We periodically receive reports that cybercriminals are falsely stating they’re from Midco. If you have experienced this or question whether Midco is involved, please contact us at 1.800.888.1300.
If you have clicked on a link from a potentially malicious email message or website that’s representing itself as Midco, we want to investigate. Contact us at 1.800.888.1300.
If you have clicked on such a link, we advise that you:
- Notify your credit card company (in the event you provided credit card information).
- File a fraud alert with one of the credit reporting agencies: Equifax, Experian, TransUnion or Innovis. Each agency is required by law to notify the others. The alert lasts for 90 days, is free and can be renewed. Review the FTC Place Fraud Alert instructions for details. Please note that consumers who can demonstrate they are victims or are likely victims of identity theft can apply for a long-term fraud alert that lasts up to seven years.
- Notify your local police department of the fraud and request a copy of the police report.
Internet fraud can occur at any time, but there are sensible, simple ways to protect your online identity.
- Periodically change passwords for your various online and email accounts.
- Never create passwords that contain real words. Instead use passwords that include multiple letters, numbers, capitalization and symbols (if allowed).
- Never share your password with anyone.
- Do not use the same password for your social media accounts for email accounts, other website logins – especially passwords for your sensitive banking, finance or health website accounts.
- Be suspicious of any phone, online or email request for money, financial information or other personal information, especially “urgent” requests related to a situation that doesn’t make sense to you. For example, if an email asks you to confirm your order number or credit card information when you have not ordered anything recently, do not provide this information.
- Do not provide your credit card number, PIN or other sensitive information to others in an email, over social media or any other unencrypted or unsecure channel.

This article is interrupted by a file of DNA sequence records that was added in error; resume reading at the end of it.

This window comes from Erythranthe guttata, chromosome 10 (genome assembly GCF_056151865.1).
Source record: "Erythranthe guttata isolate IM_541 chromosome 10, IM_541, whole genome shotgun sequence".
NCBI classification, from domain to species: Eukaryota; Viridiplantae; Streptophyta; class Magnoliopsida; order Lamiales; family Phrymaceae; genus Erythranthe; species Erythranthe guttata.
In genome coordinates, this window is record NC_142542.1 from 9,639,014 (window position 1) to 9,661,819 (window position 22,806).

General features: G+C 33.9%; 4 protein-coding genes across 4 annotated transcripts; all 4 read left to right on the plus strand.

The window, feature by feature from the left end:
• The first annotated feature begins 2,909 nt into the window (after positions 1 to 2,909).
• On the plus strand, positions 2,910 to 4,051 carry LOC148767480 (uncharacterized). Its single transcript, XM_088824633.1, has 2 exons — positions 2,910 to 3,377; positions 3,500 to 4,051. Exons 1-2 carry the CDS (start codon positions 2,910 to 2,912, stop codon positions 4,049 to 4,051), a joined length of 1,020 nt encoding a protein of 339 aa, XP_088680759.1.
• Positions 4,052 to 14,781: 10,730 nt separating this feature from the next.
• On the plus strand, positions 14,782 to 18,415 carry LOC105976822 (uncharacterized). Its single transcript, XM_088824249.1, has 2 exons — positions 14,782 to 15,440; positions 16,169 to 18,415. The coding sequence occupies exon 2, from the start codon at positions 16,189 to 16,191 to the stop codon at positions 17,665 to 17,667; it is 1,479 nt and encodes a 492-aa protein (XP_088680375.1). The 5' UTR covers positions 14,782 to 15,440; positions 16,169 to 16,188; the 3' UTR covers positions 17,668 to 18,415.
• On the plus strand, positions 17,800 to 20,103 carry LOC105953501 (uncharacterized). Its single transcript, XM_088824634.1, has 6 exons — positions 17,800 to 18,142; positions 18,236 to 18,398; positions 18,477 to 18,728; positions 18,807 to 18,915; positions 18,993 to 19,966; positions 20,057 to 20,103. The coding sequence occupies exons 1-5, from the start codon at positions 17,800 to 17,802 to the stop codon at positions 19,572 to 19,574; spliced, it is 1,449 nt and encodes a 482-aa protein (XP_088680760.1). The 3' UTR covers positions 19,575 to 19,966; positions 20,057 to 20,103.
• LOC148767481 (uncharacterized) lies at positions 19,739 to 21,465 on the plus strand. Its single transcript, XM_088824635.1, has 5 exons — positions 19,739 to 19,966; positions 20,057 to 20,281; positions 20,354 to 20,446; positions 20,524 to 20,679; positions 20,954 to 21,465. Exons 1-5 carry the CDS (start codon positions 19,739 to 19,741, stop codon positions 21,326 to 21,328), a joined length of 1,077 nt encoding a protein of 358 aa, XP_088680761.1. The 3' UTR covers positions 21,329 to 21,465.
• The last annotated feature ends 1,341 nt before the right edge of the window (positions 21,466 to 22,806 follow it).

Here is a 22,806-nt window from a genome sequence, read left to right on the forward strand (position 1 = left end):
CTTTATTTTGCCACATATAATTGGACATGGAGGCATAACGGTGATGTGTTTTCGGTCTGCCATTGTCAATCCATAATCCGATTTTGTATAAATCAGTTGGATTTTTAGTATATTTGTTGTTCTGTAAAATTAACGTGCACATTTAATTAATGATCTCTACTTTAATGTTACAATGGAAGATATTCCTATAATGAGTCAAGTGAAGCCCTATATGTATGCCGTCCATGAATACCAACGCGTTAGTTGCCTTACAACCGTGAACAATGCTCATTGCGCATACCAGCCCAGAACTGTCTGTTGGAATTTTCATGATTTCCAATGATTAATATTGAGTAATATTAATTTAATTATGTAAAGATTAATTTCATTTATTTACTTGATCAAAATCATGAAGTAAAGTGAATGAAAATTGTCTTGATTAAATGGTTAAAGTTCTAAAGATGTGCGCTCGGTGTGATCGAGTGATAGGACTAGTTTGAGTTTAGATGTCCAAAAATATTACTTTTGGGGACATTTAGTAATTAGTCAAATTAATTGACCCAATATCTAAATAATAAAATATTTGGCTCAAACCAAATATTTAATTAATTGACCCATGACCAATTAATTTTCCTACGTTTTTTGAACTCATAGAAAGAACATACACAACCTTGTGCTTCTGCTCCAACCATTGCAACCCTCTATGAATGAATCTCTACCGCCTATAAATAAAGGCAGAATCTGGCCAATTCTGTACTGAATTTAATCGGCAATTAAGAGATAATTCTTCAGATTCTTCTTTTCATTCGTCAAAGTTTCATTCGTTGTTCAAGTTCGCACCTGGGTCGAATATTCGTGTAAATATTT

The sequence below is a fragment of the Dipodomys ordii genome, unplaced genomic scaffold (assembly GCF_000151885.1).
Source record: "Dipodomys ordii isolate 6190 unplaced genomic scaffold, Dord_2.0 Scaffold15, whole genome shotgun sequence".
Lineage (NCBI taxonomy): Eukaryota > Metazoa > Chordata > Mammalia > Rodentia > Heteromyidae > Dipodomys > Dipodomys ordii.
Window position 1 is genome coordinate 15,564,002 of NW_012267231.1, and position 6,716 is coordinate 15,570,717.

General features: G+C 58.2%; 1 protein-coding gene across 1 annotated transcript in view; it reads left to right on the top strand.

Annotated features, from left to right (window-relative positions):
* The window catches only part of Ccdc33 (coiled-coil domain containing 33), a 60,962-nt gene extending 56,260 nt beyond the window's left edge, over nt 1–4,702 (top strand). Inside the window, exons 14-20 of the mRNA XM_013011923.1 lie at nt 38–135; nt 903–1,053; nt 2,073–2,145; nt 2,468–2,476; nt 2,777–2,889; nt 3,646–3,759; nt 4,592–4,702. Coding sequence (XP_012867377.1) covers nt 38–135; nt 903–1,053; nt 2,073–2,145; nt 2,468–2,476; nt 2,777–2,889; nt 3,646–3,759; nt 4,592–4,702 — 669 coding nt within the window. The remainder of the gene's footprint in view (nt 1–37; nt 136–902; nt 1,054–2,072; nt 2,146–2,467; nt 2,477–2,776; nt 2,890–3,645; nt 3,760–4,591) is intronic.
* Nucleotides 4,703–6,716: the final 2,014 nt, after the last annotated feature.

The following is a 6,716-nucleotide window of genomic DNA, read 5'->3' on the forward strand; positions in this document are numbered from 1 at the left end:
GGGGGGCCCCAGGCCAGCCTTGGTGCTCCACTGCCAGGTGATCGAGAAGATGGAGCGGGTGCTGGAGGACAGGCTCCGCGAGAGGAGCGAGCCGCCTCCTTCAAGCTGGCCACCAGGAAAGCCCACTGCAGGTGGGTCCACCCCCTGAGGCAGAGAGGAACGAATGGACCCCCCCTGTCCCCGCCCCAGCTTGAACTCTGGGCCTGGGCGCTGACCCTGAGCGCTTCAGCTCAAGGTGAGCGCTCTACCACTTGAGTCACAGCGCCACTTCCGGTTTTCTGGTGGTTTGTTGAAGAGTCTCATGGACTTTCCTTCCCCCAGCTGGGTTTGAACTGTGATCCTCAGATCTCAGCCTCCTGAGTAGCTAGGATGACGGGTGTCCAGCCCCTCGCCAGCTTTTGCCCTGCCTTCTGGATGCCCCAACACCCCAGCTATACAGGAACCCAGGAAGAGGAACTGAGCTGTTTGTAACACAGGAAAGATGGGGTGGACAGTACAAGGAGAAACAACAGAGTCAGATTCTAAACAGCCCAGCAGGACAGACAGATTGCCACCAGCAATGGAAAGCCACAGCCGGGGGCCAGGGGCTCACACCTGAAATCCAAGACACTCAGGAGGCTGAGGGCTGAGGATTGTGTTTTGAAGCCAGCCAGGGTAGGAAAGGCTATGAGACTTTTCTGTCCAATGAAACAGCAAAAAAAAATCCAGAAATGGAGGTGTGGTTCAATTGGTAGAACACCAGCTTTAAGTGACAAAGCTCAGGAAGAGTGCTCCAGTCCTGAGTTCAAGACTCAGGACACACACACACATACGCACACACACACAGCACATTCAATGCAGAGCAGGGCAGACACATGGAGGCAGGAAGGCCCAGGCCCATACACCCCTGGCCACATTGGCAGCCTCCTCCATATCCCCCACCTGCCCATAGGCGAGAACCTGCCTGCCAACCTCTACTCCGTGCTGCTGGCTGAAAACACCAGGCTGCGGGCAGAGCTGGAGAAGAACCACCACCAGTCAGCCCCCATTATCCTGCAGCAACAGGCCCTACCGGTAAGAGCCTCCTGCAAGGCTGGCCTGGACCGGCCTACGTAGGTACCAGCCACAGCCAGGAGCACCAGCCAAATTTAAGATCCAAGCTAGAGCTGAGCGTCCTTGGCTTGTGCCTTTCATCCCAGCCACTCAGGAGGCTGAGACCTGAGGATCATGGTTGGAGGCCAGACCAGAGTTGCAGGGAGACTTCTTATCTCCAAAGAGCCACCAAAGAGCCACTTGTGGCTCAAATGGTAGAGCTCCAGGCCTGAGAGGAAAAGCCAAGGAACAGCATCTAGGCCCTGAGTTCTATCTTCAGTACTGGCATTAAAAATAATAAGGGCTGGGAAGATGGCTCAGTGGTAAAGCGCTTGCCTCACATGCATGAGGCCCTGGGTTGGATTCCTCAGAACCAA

- When in doubt, do not provide any information without first verifying the legitimacy of the request by contacting the organization directly. Don’t use contact information provided online, by a caller or included in an email.
- Always look up email addresses or phone numbers through legitimate channels. For example, go to the company’s website directly and look for contact information.
- Email can be especially misleading. The “from” and “to” addresses in an email can be easily faked and appear to be legitimate or associated with someone you may know. Links inside an email to a company website can point to fake, realistic-looking copies of the genuine website.
- Never reply to the email “sender” and never click links inside an email. Instead compose a new email using a verified email account or manually open a new browser tab, search for the organization site and go there directly.
In general, if a request for information is unusual, unexpected, doesn’t make sense or sounds too good to be true, we encourage you to slow down, think and listen to any instincts telling you to be careful.
There are many other ways fraudsters can attempt to scam your business. For more tips on protecting yourself from Internet fraud, visit the Federal Communications Commission’s Consumer Protection Library.